Friday, September 24, 2010
At the time of my TBI, I had a wife of four years and a two-year-old daughter. We weren't immersed in successful careers then, but I recall being hopeful nonetheless that our perseverance would soon change all that. Within six months after my head injury, all of that did change, though not in a way any of us would have liked. Disappeared would be a better term for what followed my head injury. Our young family unit fell apart and, with the support of her family, my wife and I split our meager possessions and were divorced. On top of that, my memory had greatly diminished, leaving me with no choice but to forego returning college for a second bachelor's degree.
Given my concerns about my own ability to take care of myself, I had no misconceptions about being able to take care of a child as well. Our daughter remained with my ex-wife and that was that. It had to be. Aside from one brief occasion, I haven't seen nor heard from either them or my ex-in-laws since that time. And, aside from one month or so in which I returned to the once-familiar background of my childhood home, hoping to recover somewhat, I have heard virtually nothing from them as well.
Inasmuch as I was unable to care for a child, I was equally unequipped to deal with past family issues of the sort that awaited me at home. As always, my childhood family was unable to offer even the slightest empathy, let alone any kind of support. Rather, I recall interacting with family, people who were blood relatives for God's sake, left me feeling like a pariah of sorts. They were awkward, wary, and watchful, as if I might up and explode and they wanted to be there to see it.
It became clear that familiar surroundings would not be enough to overcome whatever was wrong with me. After earning enough money at an hourly job in the city, I returned to Colorado to take my chances alone. The next ten or so years, i.e. prior to my fortuitous meeting with my current wife during a Christmas church service later, I can best describe my life as a very, very interesting existence.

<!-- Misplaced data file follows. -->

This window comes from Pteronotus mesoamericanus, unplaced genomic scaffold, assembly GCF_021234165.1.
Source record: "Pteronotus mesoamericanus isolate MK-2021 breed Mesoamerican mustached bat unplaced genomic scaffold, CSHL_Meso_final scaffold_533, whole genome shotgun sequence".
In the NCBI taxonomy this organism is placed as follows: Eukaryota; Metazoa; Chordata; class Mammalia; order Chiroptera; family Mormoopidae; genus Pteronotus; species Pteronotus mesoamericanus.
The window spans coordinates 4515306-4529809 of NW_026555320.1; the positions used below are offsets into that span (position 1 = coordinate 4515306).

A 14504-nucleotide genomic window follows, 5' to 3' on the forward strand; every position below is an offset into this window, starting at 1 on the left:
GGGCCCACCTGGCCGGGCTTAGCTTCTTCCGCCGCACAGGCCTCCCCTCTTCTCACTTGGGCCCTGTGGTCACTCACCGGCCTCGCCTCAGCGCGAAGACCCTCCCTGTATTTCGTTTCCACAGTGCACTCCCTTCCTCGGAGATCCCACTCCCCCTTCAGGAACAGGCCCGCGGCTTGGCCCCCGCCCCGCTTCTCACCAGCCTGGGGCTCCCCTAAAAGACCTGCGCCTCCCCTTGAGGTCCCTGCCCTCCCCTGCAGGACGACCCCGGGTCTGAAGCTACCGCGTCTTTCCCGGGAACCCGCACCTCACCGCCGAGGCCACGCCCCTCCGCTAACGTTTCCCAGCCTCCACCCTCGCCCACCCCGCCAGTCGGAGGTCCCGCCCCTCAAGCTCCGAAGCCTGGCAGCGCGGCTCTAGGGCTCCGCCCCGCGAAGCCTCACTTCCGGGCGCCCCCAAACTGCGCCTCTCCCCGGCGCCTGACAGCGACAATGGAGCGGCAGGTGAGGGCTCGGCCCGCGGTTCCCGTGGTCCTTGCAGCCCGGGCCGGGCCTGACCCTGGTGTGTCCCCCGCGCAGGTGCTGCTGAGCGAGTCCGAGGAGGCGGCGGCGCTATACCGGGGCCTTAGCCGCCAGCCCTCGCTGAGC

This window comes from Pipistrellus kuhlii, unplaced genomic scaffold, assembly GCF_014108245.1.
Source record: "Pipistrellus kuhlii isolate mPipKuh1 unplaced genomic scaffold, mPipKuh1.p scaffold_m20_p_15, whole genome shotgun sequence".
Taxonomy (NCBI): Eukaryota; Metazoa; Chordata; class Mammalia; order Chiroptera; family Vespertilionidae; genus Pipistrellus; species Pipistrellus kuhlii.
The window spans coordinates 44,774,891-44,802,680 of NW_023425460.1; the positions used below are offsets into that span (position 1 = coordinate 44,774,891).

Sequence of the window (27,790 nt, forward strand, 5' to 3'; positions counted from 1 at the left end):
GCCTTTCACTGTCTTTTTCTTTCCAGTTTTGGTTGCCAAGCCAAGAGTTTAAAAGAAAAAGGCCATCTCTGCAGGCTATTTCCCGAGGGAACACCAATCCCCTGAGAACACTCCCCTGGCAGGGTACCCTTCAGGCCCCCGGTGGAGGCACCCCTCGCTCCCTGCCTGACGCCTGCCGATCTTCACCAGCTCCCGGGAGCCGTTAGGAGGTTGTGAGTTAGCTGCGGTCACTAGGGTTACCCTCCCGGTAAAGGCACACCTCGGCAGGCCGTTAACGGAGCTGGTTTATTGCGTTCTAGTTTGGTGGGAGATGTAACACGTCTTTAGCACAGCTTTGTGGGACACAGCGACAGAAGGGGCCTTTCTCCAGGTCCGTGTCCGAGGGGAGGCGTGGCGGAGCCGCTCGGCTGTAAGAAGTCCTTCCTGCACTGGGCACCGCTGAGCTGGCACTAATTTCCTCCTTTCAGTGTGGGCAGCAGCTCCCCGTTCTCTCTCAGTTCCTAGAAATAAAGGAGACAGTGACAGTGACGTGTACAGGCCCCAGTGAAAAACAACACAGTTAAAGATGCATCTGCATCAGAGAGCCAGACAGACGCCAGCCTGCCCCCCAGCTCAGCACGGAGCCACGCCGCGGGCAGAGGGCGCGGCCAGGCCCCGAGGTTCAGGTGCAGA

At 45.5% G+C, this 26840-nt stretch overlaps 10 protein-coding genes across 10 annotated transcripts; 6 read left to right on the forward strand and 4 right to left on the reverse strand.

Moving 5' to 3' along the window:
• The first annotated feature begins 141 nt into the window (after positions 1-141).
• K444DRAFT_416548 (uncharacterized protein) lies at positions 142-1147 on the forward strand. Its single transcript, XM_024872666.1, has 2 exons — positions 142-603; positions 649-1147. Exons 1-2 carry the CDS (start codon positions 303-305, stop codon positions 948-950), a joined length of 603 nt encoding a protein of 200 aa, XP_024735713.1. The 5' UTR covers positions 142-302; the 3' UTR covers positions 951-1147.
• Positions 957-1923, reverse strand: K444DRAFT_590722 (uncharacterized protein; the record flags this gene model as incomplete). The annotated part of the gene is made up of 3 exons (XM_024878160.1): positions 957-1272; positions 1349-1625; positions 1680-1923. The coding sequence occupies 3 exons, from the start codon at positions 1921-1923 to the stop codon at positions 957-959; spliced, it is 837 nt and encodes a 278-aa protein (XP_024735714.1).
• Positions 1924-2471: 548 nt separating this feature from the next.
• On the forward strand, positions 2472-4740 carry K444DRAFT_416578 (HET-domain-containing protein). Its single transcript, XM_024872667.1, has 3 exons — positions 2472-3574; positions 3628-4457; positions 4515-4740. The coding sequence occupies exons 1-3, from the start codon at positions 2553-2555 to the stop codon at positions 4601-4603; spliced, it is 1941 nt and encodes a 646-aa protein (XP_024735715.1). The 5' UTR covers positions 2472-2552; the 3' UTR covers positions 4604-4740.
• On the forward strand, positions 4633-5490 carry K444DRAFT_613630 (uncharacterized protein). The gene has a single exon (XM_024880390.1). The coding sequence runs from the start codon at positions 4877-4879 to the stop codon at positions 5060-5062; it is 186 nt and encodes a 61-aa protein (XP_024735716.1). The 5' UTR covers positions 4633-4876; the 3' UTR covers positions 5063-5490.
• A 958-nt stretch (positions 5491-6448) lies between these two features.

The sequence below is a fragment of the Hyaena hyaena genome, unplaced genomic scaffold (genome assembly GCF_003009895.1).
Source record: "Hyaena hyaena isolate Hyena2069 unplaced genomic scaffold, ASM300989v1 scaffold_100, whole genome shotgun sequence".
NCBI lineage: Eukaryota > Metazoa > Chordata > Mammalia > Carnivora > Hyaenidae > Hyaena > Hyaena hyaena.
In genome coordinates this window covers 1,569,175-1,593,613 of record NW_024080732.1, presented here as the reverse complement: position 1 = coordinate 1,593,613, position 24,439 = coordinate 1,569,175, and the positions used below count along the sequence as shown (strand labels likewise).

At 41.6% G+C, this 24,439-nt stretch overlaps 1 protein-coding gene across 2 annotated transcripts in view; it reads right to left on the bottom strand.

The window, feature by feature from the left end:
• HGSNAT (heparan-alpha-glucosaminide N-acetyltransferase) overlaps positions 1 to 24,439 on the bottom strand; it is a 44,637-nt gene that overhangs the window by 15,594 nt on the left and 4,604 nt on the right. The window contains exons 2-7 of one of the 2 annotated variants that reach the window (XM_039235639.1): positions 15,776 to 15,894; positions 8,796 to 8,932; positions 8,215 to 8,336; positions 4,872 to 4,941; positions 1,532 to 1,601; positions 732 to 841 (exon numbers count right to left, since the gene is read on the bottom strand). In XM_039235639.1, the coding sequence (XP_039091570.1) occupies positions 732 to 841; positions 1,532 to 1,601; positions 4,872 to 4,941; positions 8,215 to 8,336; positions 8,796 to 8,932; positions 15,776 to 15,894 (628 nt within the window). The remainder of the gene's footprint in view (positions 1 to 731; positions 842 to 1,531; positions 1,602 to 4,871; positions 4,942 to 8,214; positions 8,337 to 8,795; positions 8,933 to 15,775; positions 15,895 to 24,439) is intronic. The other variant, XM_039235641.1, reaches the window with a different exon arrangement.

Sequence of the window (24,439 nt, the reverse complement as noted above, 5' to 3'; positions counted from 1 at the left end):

While it is said the time flies when you're having fun, the same was true for me regarding my head injury, albeit without the fun, of course. Time flew by, as I witnessed from within my own self the outgoing person I had once been increasingly withdraw from society, nearly to the point of self-exile.
Due to my poor memory, I had few to no social contacts and I bounced from job to job; I simply couldn't remember anyone or anything. The list of jobs I'd worked had grown so large I needed to create a separate document to list them all; as far as I knew then, that list was only going to get longer. And it did. Still, after work, at night and on the weekends, alone and with no one else to talk with, I pounded away on my computer keyboard, filling the pages of my ridelog journal* with details I knew I wouldn't remember otherwise. I wanted some sort of documentation for what was going on then so that maybe, someday when it was all over, I could go back in time and make some sense of it all.